AOL, by contrast, never really focused on the user interface or the customer experience at all. It has always focused squarely on its short-term profits, and it maximizes its immediate financial results by taking advantage of customer mistakes and oversights whenever possible. AOL’s reputation for making it difficult to unsubscribe from the service is legendary, and it has been criticized for looking the other way while customers pay higher fees than they need to pay. One former executive recently even confessed that “the dirty little secret at AOL is that 75 percent of the people who subscribe to AOL’s dial-up service don’t need it.” The upshot of this was that while Apple prospered and continually reinvented itself in an extremely turbulent environment, AOL could not even make the relatively simple transition from dial-up to broadband.

Today, consumers lack trust in banks

The lesson for banks, credit card issuers and other financial services firms could hardly be clearer.

Over the past couple of years, I’ve personally met with executives at a dozen or more large retail banks and credit card companies, and at nearly every one of these companies one of the key barriers they see when it comes to retail growth and customer loyalty has been the apparent lack of trust that consumers show for financial services in general. Wisely, several of them, including more than one global financial services enterprise, have launched or are launching serious efforts to become more trusted in the eyes of their customers. I believe the low level of consumer trust in today’s financial services firms actually creates a window of opportunity. A smart bank could seize this moment to use customer trust as a competitive advantage. But it will require more than lip service and clever advertising. Seizing the high ground of customer trust will require that a bank or credit card company take visible steps, creating “proof points” for the idea that it always works to protect its customers’ best interests.

What does a trustworthy bank look like?

It’s not hard to imagine how a bank with high trustability would function. At Ally Bank, customers are proactively reminded if they have funds in an account that could be earning higher interest. No depositor is ever charged for moving money from a savings account to a checking account in order to cover an overdraft, the bank reimburses customers for ATM fees charged to them by other banks, and on every product page at Ally’s website its customers can read the reviews and comments of other customers.

And First Direct, one of the first phone-and-online banks in the United Kingdom, offers a payment for all new customers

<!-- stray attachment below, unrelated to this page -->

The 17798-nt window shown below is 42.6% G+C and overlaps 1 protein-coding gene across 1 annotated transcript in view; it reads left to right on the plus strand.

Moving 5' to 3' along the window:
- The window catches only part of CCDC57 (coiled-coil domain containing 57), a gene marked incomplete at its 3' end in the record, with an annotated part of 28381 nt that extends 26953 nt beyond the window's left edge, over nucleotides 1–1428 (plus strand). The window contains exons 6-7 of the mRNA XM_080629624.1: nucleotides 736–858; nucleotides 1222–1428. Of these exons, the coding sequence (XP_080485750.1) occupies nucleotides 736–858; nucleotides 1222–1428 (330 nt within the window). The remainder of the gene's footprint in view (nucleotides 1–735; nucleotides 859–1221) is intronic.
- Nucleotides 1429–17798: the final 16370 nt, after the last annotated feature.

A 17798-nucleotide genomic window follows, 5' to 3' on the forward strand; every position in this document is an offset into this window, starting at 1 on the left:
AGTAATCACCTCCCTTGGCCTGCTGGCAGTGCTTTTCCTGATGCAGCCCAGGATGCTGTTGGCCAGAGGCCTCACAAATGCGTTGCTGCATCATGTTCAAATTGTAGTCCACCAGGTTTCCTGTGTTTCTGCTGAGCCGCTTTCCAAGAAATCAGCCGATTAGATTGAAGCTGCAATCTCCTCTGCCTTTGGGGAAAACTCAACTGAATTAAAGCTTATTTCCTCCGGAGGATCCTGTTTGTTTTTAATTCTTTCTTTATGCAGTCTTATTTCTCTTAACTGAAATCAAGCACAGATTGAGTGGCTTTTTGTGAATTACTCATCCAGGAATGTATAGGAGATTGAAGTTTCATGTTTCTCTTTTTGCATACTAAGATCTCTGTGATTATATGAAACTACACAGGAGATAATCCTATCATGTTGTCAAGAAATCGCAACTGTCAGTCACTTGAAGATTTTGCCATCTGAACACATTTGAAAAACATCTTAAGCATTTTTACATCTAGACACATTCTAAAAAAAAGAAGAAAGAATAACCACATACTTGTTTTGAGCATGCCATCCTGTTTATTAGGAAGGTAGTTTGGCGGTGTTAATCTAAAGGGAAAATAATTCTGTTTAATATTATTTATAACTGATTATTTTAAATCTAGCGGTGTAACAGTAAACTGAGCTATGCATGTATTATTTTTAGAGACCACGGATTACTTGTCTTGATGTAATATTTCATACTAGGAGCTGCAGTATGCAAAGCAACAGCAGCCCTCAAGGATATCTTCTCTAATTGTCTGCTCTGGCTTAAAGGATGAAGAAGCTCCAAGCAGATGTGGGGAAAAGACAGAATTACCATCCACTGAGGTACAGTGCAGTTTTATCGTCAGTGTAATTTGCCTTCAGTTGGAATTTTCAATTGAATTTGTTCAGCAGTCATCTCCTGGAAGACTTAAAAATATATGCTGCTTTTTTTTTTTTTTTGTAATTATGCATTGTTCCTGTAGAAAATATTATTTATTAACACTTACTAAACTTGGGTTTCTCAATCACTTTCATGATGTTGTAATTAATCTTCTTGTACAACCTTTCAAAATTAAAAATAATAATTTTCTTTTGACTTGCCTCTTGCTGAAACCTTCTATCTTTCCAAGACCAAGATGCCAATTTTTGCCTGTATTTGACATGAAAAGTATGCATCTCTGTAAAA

signing up. But more than that, the bank also will pay you another £100 (about $168) if, after banking with them for at least six months, you decide to leave the bank! Nor is it difficult to imagine how a genuinely trustable retail credit card company would operate. Among other things, it would:

  • Counsel its customers to spend wisely and judiciously (the way utility companies encourage conservation).
  • Encourage a customer to set a monthly spending budget, and then text him or her regularly with updates on their spending each week.
  • Not earn very much from late fees (which would indicate a flaw in the business model).
  • Provide incentives to customers who pay down their balances.
  • Help customers in their efforts to save more and improve their financial well-being, perhaps by putting money aside in a savings account, as and when spending occurs.

We’re beginning to see some glimmers of card issuers trying to make this kind of thinking work. Discover’s Motiva Card, for instance, allocates some of its “cash back” rewards program to an incentive for simply paying each month’s bill on time. And at one point (before the financial crisis), the United Kingdom’s Barclaycard considered an offering that would reduce a customer’s interest rate as he or she reduced the balance. But adapting to the requirements of trustability may be harder for a credit card issuer than for a retail bank for the simple reason that it might be more difficult to figure out how to make money from more customer-friendly activities. It will probably require giving up some of the marketing froufrou in order to let consumers choose how their cards are actually paid for.

Last year Citi launched its Simplicity Card, which doesn’t charge late fees or penalty interest rates. But the Simplicity Card doesn’t offer miles or points or cash back, either. That’s because the simple truth is that credit card companies offering miles and other benefits are really just giving a customer’s own money back to him or her.

It’s all about empathy

If you’re having difficulty getting your financial mind around the concept of proactive refunds and refusing to make money from customer errors, just remember that trustability is based on a very simple principle: empathy. Trustability is really just another way to talk about empathy. When you have empathy, you feel the other person’s hurt. As a business, you put yourself in your customer’s shoes, and if the customer is about to make a mistake that will cost money unnecessarily, or to do anything else that isn’t in his or her own interest, then you reach out to provide empathetic advice and counsel.

Empathy is a deeply human trait. A person who has no empathy, who doesn’t feel another person’s hurt, is called a
psychopath. That’s the definition of the term. And for a financial services company, empathy is the driving force behind customer insight. The whole idea of making a company over into a more customer-centric firm is based on trying to see the business from a customer’s own perspective, to understand what it’s like to be a customer.

There is no doubt that being trustable will cost money in the short term. But it can also buttress your business against all the disruptions and conflicts that are caused by rapid technological innovation and globalization. And I think what financial services firms will find is that if they begin to demonstrate empathy toward their retail customers, those customers will have more empathy for them, the way USAA customers obviously have empathy for USAA.

Don Peppers is the founding partner of Peppers & Rogers Group, the customer-centric management consulting firm, Stamford, Conn. With co-author Martha Rogers, Ph.D., Peppers has written nine marketing books that collectively have sold over 1 million copies in 18 languages. Their latest book is “Extreme Trust: Honesty as a Competitive Advantage.”